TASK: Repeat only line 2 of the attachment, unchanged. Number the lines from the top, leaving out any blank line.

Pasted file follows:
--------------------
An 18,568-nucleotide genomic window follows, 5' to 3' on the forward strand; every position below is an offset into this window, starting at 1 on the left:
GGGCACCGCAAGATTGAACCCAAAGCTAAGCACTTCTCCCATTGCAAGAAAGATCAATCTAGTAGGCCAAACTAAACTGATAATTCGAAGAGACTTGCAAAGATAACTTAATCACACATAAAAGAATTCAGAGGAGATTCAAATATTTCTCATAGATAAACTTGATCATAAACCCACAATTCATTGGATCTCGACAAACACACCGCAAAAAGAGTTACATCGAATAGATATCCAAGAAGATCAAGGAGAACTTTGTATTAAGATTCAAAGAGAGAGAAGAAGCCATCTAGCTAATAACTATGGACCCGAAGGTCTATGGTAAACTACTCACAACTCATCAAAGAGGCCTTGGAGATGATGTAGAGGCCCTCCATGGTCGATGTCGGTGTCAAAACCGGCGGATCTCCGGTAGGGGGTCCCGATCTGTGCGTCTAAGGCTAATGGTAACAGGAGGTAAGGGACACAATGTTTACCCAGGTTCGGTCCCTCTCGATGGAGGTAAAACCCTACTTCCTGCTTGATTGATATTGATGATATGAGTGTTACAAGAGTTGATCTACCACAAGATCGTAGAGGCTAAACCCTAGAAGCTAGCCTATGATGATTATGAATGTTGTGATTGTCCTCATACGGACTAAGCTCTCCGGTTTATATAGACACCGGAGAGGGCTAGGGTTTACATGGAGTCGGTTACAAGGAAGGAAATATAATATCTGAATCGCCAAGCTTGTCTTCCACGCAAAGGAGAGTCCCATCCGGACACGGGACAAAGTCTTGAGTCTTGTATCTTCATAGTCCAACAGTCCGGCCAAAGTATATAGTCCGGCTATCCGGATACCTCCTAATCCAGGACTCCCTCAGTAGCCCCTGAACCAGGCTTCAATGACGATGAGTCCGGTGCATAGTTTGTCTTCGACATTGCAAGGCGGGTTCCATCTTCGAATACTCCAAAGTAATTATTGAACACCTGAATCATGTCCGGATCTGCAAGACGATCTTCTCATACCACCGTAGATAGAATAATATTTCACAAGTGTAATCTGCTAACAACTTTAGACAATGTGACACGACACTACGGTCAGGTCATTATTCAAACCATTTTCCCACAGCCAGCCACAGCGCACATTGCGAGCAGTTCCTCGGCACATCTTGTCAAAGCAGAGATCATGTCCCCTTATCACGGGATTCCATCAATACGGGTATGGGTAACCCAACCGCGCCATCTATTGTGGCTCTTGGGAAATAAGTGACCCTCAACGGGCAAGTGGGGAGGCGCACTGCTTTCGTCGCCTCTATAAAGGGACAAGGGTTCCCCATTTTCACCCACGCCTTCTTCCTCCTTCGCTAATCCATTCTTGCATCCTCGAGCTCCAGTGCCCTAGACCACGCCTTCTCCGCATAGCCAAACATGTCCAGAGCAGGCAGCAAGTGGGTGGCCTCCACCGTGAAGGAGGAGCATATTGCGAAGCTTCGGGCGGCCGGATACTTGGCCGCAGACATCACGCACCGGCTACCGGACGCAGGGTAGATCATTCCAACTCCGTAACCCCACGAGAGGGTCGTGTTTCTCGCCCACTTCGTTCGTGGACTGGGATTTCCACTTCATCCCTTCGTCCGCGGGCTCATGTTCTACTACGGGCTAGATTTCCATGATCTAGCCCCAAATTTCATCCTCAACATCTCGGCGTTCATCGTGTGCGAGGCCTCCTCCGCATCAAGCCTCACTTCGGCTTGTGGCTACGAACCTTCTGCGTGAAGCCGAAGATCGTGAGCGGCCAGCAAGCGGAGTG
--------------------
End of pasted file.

GGGCACCGCAAGATTGAACCCAAAGCTAAGCACTTCTCCCATTGCAAGAAAGATCAATCTAGTAGGCCAAACTAAACTGATAATTCGAAGAGACTTGCAAAGATAACTTAATCACACATAAAAGAATTCAGAGGAGATTCAAATATTTCTCATAGATAAACTTGATCATAAACCCACAATTCATTGGATCTCGACAAACACACCGCAAAAAGAGTTACATCGAATAGATATCCAAGAAGATCAAGGAGAACTTTGTATTAAGATTCAAAGAGAGAGAAGAAGCCATCTAGCTAATAACTATGGACCCGAAGGTCTATGGTAAACTACTCACAACTCATCAAAGAGGCCTTGGAGATGATGTAGAGGCCCTCCATGGTCGATGTCGGTGTCAAAACCGGCGGATCTCCGGTAGGGGGTCCCGATCTGTGCGTCTAAGGCTAATGGTAACAGGAGGTAAGGGACACAATGTTTACCCAGGTTCGGTCCCTCTCGATGGAGGTAAAACCCTACTTCCTGCTTGATTGATATTGATGATATGAGTGTTACAAGAGTTGATCTACCACAAGATCGTAGAGGCTAAACCCTAGAAGCTAGCCTATGATGATTATGAATGTTGTGATTGTCCTCATACGGACTAAGCTCTCCGGTTTATATAGACACCGGAGAGGGCTAGGGTTTACATGGAGTCGGTTACAAGGAAGGAAATATAATATCTGAATCGCCAAGCTTGTCTTCCACGCAAAGGAGAGTCCCATCCGGACACGGGACAAAGTCTTGAGTCTTGTATCTTCATAGTCCAACAGTCCGGCCAAAGTATATAGTCCGGCTATCCGGATACCTCCTAATCCAGGACTCCCTCAGTAGCCCCTGAACCAGGCTTCAATGACGATGAGTCCGGTGCATAGTTTGTCTTCGACATTGCAAGGCGGGTTCCATCTTCGAATACTCCAAAGTAATTATTGAACACCTGAATCATGTCCGGATCTGCAAGACGATCTTCTCATACCACCGTAGATAGAATAATATTTCACAAGTGTAATCTGCTAACAACTTTAGACAATGTGACACGACACTACGGTCAGGTCATTATTCAAACCATTTTCCCACAGCCAGCCACAGCGCACATTGCGAGCAGTTCCTCGGCACATCTTGTCAAAGCAGAGATCATGTCCCCTTATCACGGGATTCCATCAATACGGGTATGGGTAACCCAACCGCGCCATCTATTGTGGCTCTTGGGAAATAAGTGACCCTCAACGGGCAAGTGGGGAGGCGCACTGCTTTCGTCGCCTCTATAAAGGGACAAGGGTTCCCCATTTTCACCCACGCCTTCTTCCTCCTTCGCTAATCCATTCTTGCATCCTCGAGCTCCAGTGCCCTAGACCACGCCTTCTCCGCATAGCCAAACATGTCCAGAGCAGGCAGCAAGTGGGTGGCCTCCACCGTGAAGGAGGAGCATATTGCGAAGCTTCGGGCGGCCGGATACTTGGCCGCAGACATCACGCACCGGCTACCGGACGCAGGGTAGATCATTCCAACTCCGTAACCCCACGAGAGGGTCGTGTTTCTCGCCCACTTCGTTCGTGGACTGGGATTTCCACTTCATCCCTTCGTCCGCGGGCTCATGTTCTACTACGGGCTAGATTTCCATGATCTAGCCCCAAATTTCATCCTCAACATCTCGGCGTTCATCGTGTGCGAGGCCTCCTCCGCATCAAGCCTCACTTCGGCTTGTGGCTACGAACCTTCTGCGTGAAGCCGAAGATCGTGAGCGGCCAGCAAGCGGAGTG